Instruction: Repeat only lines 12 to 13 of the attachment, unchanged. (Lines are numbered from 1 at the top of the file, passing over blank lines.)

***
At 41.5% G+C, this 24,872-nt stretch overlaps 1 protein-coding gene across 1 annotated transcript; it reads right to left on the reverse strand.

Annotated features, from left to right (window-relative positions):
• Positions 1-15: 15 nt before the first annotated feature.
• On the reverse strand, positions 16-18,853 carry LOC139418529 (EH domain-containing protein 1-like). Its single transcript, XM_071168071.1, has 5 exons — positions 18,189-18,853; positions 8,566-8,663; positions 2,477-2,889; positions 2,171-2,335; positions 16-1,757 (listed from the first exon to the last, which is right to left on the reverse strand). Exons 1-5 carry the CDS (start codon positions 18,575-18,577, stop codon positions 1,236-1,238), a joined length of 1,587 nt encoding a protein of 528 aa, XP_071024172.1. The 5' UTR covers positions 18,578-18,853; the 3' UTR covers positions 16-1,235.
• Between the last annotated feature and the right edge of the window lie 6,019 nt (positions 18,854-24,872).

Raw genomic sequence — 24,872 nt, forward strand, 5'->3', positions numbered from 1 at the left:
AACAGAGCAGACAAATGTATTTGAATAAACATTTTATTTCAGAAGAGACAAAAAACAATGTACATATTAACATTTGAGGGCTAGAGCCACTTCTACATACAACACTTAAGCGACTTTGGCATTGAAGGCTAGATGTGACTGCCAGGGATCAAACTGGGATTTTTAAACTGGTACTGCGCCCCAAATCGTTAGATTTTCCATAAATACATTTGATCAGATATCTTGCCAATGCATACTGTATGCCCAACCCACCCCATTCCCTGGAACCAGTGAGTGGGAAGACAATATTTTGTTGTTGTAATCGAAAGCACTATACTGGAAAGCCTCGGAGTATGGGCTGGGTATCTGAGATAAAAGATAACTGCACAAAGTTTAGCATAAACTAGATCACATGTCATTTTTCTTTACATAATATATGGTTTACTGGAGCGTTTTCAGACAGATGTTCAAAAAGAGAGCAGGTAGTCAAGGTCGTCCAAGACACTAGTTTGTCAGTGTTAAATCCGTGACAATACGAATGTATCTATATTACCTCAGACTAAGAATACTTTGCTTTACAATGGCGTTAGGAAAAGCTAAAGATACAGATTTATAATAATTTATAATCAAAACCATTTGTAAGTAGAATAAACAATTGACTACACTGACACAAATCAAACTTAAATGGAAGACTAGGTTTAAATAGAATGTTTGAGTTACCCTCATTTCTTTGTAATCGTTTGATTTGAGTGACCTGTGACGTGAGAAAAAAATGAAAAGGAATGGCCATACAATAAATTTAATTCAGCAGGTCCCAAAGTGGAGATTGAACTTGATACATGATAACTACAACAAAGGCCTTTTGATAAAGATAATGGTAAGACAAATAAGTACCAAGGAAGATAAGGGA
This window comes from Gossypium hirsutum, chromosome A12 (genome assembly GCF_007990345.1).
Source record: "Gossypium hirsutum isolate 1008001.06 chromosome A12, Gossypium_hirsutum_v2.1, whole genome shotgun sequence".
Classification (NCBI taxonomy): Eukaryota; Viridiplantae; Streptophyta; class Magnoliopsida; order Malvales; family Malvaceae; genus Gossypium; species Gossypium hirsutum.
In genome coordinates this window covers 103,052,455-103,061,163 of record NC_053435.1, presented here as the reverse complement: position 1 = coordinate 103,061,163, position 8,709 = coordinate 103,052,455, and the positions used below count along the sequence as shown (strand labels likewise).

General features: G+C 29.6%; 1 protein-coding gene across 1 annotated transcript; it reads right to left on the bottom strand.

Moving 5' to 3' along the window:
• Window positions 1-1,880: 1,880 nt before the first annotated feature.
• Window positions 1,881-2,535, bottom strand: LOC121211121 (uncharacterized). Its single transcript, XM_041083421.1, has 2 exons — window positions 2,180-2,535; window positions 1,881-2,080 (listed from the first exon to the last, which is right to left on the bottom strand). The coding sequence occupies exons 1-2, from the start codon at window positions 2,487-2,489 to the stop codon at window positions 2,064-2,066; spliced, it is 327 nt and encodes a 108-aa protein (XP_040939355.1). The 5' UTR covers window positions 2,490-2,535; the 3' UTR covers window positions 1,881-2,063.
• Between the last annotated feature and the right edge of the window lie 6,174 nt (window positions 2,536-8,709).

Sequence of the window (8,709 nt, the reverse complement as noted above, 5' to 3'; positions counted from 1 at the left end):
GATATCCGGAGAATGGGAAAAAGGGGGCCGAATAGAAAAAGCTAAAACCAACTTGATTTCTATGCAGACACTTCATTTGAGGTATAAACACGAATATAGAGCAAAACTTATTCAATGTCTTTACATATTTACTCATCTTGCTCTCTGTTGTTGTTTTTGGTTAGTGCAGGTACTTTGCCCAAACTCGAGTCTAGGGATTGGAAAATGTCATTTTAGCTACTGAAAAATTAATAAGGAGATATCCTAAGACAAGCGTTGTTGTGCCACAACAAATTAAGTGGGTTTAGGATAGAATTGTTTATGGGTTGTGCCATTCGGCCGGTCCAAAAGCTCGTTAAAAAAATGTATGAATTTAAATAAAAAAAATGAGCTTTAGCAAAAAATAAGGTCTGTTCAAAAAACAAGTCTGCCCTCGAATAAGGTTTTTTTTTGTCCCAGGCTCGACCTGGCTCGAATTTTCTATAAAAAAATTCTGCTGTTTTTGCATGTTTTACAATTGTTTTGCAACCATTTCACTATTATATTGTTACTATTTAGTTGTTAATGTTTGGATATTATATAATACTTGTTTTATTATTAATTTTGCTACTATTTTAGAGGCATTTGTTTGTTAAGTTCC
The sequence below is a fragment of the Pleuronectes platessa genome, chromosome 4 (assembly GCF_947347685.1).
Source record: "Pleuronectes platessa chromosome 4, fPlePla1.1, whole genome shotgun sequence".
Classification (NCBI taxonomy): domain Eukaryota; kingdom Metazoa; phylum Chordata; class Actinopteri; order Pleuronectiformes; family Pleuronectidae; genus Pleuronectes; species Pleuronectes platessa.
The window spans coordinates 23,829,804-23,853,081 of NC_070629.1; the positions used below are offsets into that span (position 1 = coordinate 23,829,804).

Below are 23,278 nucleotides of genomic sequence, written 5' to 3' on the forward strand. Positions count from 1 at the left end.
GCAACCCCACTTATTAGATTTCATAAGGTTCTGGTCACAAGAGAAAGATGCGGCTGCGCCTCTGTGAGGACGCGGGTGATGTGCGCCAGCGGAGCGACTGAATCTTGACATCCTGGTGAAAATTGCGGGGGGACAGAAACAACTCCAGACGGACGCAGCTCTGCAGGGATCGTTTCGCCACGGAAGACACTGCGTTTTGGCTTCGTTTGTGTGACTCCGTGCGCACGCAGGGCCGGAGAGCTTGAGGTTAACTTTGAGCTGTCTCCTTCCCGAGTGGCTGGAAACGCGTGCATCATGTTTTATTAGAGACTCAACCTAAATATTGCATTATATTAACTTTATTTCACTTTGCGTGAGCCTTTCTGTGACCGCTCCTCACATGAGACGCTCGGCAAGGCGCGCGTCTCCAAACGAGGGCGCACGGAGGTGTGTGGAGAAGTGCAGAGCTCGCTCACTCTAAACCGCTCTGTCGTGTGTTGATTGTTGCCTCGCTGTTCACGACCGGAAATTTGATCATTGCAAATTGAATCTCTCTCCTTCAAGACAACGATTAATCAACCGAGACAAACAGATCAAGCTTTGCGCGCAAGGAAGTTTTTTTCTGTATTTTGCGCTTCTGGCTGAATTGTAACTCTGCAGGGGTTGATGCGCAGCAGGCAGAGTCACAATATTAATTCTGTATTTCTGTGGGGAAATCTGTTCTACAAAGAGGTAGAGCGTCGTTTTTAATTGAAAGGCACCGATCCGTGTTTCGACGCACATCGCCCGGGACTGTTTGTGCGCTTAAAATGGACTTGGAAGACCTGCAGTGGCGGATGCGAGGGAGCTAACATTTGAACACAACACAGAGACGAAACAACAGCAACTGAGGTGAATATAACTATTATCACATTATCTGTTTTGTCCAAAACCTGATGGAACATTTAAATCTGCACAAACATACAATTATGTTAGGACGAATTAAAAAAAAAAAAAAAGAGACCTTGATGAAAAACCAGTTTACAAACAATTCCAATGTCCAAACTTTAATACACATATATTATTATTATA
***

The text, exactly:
General features: G+C 29.6%; 1 protein-coding gene across 1 annotated transcript; it reads right to left on the bottom strand.

Moving 5' to 3' along the window: